Tuesday, December 19, 2017

Where Does A Writer Find Peace?

by Lucinda Secrest McDowell @LucindaSMcDowel

Are you tired of hearing news reports of violence around the world juxtaposed with carols that sweetly echo “sleep in heavenly peace?” Are you ever tempted to respond “Bah Humbug” when someone cheerily wishes you a Happy Holiday?

About a hundred years ago, author Henry Wadsworth Longfellow was also despondent on Christmas Day.

His wife Frances had just been killed in an accidental fire. His son Charles had joined the army without his father’s blessing and now was severely wounded on the field. And to top it all, it was 1863 and with the Civil War raging, no one much felt like celebrating Christmas.

Henry wrote down these struggles: “I heard the bells on Christmas Day, Their old, familiar carols play, and wild and sweet The words repeat Of peace on earth, good-will to men! And in despair I bowed my head; ‘There is no peace on earth,’ I said; ‘For hate is strong, And mocks the song Of peace on earth, good-will to men!"

How can we write and speak about peace when there is only turmoil—both outwardly and within?

By turning to the Source of all peace—Jesus, known as “the Prince of Peace.”  His parting words to his disciples were “Peace I leave with you. My peace I give you. I give to you not as the world gives. Don’t be troubled or afraid.”John 4:27

In the Scriptures, the word peace means more than the absence of hostility or enmity. The Hebrew word translated ‘peace’ is shalom, which conveys wholeness, the perfecting of all that is broken or incomplete.

This kind of peace is what brings healing to our heart and soul. “Let the peace of Christ rule in your hearts, since as members of one body you were called to peace.” (Colossians 3.15)

Perhaps you are also struggling this Christmas, wincing when you hear bells ring and others rejoice. How can you find peace in the middle of your own storm?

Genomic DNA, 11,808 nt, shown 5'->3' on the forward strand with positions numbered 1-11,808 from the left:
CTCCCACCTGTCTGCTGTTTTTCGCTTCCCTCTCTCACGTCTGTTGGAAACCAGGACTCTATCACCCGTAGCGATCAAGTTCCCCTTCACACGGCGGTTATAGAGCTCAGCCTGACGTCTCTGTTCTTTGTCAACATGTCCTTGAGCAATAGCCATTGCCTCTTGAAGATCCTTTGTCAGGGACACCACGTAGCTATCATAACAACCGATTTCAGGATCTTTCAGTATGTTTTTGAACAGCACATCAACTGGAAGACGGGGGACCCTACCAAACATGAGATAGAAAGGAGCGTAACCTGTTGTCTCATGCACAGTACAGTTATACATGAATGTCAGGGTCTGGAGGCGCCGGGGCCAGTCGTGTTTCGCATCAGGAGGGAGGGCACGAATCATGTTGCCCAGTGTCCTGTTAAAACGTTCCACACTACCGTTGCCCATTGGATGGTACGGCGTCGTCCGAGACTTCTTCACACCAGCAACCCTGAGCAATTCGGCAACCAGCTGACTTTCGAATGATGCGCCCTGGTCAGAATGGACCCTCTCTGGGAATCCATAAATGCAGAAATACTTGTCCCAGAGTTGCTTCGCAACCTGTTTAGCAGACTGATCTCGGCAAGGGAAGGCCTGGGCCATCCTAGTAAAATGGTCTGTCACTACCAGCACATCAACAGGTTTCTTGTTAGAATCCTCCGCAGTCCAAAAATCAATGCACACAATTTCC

“Christ is our peace.” (Ephesians 2.14 CEB)

Christ is our peace. Not circumstances. Not world events. Not even our children’s safety. Our peace comes from the One who promised peace and freely offers it to us. The question becomes, can we accept what He sends our way?

Longfellow came to realize this before he finished writing his Christmas Day poem. And so he concluded with renewed hope, “Then pealed the bells more loud and deep: ‘God is not dead, nor doth He sleep; The Wrong shall fail, The Right prevail, With peace on earth, good-will to men." (hymn “I Heard the Bells on Christmas Day,” Henry Wadsworth Longfellow, 1863)

Peace in our world is rare. But it is possible to discover this shalom and dwell in it. I’ve read the last chapter and God is victorious! Have a peaceful Holiday Season.


Lucinda Secrest McDowell, M.T.S., is passionate about embracing life — both through deep soul care from drawing closer to God, as well as living courageously in order to touch a needy world. A storyteller who engages both heart and mind, she delights in weaving grace and mercy into ordinary life situations. A graduate of Gordon-Conwell Theological Seminary and Furman University, she is the author of 13 books and contributing author to 30+ books. Her books include the award-winning, Dwelling Places (2017 Christian Retailing Best Award for Devotional) , Ordinary Graces Live These Words Refresh! and Role of a Lifetime.  A member of Advanced Writers and Speakers Association (AWSA), Lucinda received Mt. Hermon “Writer of the Year” award and guest blogs monthly for The Write Conversation.Whether co-directing  "reNEW ~ retreat for New England Writing,"  pouring into young moms, or leading a restorative day of prayer, she is energized by investing in people of all ages. Lucinda’s favorites include tea parties, good books, laughing friends, ancient prayers, country music, cozy quilts, musical theatre, and especially her family scattered around the world doing amazing things.  Known for her ability to convey deep truth in practical and winsome ways, she writes from “Sunnyside” cottage in New England and blogs weekly at http://www.encouragingwords.net/ 


  1. Lucinda,

    Thank you for these pointed stories that in a world of turmoil, there is only one place to find the peace: Jesus. Terry

    1. Terry, May you and yours experience Peace in this Holy Season...

  2. That's one of my favorite Christmas songs. I love that Jesus gives peace. I don't know how I'd live each day without him. Thank you for your beautiful reminder of Jesus' peace.

  3. Lucinda, very timely and what an incredible and tragic story behind the words of that hymn/poem. It certainly gives the song an even deeper, more powerful meaning.

    1. Yes, words are powerful. Love this song too... Blessings!

  4. I love this carol and the story behind it. The nation was in the middle of the Civil War and everything did look bleak. But he tells us what we should look to, even when the country seems like it had gone crazy. God's throne never trembles.